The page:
Essentially, I want to be able to recall this list in a geographically-ordered way without having to rely on an atlas image. Imprinting this order should help me more quickly develop a gestalt for these anatomical relationships. The image occlusion addon is powerful, but it contains external cues—the image’s spatial layout, its arrows, its particular cross-sectional view. If I start learning the muscle names by quizzing myself solely from an image, I might quickly develop fluency, but the image becomes a crutch. To develop adaptive expertise—knowledge I can transfer to new scenarios such as unfamiliar cross-sections—I can’t rely on such a cue. Instead, by learning the names implicitly, I’ll be sure to have all the muscles and their geographic arrangements stored in memory. In that way, the information becomes more transferrable. (The research on cued vs free recall is thornier than you might imagine,1 but for our purposes, this principle from cognitive psychology should suffice: the more active the retrieval practice, the greater the retention and transfer benefits.) When I eventually test myself on a cadaver, look on a radiology image, or use image occlusion (eg, to prepare using images I know will be replicated on my exam), I can adapt.
My plan to memorize the list and identify those muscles in a consistent order is also similar to the core strategy radiologists use to diagnose disease on imaging. They use search patterns, which are consistent, predetermined ways that they read images. For example, when reading a chest x-ray, a radiologist might always start with the trachea, then move to the lungs, then heart, etc. We often hear about the importance of internalizing a good search pattern. It not only holds the radiologist to a systematic practice but also allows him or her to develop a gestalt over time.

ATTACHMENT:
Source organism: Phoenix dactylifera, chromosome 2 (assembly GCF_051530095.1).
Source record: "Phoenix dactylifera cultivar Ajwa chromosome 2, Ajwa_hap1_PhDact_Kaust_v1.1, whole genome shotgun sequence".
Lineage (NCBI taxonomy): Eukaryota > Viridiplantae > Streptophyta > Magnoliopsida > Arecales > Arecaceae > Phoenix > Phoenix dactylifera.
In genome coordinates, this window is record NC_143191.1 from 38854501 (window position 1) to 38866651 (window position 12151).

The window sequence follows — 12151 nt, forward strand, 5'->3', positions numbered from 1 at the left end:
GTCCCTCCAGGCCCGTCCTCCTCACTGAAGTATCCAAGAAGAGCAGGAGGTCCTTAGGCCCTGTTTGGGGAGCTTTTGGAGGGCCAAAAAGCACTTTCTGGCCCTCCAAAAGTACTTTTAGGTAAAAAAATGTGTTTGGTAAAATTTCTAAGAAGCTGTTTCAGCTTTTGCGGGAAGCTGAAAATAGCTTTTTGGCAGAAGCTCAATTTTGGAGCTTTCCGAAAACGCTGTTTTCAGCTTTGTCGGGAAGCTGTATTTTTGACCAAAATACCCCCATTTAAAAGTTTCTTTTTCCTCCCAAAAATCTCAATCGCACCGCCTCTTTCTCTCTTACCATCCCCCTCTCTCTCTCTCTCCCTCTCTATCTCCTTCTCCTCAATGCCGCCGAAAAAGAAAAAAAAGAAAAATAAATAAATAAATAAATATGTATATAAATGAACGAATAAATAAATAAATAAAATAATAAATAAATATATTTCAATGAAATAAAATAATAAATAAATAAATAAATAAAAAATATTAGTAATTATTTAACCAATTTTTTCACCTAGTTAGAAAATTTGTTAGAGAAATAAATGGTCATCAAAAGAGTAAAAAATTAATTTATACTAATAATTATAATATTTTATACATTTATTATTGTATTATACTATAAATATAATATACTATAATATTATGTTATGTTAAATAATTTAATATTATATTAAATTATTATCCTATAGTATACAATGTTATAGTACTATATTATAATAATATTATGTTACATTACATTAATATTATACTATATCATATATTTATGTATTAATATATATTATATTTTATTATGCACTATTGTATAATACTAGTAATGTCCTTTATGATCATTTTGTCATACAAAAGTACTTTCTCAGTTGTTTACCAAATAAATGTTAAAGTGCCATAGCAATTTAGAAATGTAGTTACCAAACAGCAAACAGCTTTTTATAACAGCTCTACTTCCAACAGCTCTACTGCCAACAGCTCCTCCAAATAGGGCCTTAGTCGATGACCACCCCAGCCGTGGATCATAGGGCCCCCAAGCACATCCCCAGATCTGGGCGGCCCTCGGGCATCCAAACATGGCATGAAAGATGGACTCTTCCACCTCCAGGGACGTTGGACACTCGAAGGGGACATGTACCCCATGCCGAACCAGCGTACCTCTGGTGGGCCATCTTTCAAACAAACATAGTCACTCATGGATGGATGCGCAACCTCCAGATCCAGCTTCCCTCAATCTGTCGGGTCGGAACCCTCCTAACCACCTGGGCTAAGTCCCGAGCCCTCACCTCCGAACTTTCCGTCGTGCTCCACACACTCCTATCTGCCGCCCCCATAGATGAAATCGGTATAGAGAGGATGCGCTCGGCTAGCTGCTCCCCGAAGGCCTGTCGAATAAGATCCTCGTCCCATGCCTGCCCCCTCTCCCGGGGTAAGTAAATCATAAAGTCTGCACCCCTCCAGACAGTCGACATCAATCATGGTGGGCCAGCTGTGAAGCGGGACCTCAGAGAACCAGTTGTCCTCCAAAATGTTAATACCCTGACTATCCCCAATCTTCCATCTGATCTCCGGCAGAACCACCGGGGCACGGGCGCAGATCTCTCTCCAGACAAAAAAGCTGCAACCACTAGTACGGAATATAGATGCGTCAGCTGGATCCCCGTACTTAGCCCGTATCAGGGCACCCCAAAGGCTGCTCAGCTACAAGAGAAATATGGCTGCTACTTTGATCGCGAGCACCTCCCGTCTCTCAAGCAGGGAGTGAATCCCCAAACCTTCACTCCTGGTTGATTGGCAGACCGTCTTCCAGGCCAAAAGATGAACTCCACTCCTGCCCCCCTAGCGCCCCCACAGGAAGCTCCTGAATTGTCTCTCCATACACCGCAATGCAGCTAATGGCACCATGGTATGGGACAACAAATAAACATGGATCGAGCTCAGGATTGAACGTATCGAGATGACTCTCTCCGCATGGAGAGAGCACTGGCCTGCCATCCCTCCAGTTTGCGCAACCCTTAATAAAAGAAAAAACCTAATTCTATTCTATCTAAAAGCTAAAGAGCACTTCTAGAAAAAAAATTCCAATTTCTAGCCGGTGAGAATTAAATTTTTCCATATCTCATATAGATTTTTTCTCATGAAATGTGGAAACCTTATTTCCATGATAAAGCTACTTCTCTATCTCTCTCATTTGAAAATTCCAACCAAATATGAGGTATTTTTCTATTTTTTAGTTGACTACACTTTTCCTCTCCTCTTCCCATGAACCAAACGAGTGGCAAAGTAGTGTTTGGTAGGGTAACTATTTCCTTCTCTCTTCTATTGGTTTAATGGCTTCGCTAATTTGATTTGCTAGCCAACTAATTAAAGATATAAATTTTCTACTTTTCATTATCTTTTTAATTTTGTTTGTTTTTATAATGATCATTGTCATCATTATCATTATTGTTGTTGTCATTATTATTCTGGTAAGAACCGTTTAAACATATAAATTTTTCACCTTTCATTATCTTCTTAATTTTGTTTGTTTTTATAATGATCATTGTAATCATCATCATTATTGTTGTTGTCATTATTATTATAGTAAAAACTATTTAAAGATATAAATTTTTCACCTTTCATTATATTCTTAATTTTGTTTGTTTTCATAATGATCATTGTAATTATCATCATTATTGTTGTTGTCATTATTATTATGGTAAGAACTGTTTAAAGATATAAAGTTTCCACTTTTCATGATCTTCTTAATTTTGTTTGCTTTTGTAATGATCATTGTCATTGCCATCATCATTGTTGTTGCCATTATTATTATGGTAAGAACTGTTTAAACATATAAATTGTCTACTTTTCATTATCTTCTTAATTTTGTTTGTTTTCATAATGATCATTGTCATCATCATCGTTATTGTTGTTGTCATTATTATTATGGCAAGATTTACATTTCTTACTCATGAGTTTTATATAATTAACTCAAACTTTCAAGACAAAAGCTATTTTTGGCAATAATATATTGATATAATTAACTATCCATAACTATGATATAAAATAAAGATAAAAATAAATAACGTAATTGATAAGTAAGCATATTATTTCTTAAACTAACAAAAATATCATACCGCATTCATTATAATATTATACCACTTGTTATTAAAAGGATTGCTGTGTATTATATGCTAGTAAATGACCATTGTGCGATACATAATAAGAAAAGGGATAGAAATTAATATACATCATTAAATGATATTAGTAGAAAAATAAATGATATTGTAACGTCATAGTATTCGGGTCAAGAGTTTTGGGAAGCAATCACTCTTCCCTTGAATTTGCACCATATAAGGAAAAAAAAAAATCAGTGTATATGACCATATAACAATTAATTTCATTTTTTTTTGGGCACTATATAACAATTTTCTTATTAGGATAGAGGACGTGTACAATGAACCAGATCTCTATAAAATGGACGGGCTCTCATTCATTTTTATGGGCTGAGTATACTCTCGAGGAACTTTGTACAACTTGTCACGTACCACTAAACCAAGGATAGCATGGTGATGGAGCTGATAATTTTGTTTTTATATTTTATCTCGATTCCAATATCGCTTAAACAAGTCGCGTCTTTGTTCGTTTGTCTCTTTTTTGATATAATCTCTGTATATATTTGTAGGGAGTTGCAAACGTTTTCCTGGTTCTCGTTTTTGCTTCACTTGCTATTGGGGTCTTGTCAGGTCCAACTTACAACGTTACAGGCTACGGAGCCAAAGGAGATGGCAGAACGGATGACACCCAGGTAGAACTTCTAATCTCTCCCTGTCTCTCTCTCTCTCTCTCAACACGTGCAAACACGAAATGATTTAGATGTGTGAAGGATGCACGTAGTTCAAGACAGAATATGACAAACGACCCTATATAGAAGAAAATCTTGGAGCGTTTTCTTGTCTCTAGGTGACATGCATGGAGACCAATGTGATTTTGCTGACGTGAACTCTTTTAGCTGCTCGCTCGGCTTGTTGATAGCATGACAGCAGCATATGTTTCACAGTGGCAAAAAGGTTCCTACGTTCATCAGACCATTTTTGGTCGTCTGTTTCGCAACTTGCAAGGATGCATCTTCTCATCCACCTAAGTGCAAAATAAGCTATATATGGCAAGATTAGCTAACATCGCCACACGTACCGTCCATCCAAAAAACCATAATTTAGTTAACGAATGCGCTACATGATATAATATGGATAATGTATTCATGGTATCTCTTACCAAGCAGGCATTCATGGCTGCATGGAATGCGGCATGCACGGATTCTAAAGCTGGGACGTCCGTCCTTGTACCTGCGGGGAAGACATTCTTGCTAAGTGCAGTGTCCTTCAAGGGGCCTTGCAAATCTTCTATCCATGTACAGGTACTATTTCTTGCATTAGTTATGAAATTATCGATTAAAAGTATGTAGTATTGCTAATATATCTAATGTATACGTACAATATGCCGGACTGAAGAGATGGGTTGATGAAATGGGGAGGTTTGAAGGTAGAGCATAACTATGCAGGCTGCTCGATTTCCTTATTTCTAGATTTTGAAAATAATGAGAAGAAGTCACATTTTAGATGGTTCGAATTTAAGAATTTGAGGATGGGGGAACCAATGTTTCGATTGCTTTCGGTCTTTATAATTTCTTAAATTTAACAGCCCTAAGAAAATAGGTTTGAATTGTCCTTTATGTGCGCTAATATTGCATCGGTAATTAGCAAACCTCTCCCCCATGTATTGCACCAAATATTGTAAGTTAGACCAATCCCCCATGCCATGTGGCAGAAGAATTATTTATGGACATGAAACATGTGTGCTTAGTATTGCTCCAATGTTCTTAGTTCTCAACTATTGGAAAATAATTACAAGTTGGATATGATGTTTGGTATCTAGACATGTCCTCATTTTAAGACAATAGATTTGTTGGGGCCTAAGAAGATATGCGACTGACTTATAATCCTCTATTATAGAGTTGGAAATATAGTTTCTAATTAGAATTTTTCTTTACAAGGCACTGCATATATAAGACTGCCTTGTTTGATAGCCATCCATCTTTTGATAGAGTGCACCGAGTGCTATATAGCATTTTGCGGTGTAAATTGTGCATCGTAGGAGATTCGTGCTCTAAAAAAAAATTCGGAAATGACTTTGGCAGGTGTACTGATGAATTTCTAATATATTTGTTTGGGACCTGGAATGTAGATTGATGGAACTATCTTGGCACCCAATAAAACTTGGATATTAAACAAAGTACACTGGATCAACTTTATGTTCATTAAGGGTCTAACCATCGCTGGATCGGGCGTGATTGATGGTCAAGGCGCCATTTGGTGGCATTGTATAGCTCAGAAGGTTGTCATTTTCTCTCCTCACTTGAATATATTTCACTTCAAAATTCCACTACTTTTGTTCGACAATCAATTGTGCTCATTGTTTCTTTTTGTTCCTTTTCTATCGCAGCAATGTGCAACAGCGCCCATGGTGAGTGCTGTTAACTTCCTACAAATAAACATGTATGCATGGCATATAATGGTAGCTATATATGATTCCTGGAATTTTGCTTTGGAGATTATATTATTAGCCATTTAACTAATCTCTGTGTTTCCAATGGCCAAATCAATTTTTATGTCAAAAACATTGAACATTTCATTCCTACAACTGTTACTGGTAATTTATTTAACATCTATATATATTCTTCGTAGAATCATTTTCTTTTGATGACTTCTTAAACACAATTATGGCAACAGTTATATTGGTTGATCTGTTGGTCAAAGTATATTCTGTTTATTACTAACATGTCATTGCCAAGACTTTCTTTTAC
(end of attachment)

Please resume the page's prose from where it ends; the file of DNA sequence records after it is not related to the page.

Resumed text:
An argument against memory palaces (in this case)
You might think, “Shouldn’t you just use the body itself as a memory palace for these names? You could convert the names into images and encode them on the muscles themselves.”
I think this would be unnecessarily difficult. A palace works best with spaces with which you are already familiar. If I were to do that for the entire body, it would be extremely difficult to memorize the spatial organization and the terminology simultaneously. There are too many unfamiliar loci and too little differences between them for this memory palace to provide a worthwhile learning benefit.
What about using a familiar, non-body palace to encode this list? Again, I find this approach suboptimal. In some cases—for example, the non-anatomically correct facial nerve schematic that Alex discusses here)—these palace types may be appropriate. Here, however, I eventually want the spatial relationships of the muscles to become intimately familiar. I want to develop a gestalt. Having a separate palace with its own spatial layout may distract from that gestalt.
One thesis of this website is that palaces, to be effective learning tools, must be created sparingly and with care (again, see #1 from Top Tips); they are useful in the right circumstances and counterproductive in others. I think this anatomical example falls into the latter category. Here, rote but systematic memorization (eg, via chunked Anki cards without image cues) is the way to go.
1. Adesope, O. O., Trevisan, D. A. & Sundararajan, N. Rethinking the Use of Tests: A Meta-Analysis of Practice Testing. Review of Educational Research 87, 659–701 (2017).
*Alex and I have both matched into diagnostic radiology residency positions at the University of Alabama at Birmingham (@uabRadResidents), starting in July 2020. We are beyond thrilled and cannot wait to train and continue our research at our new home.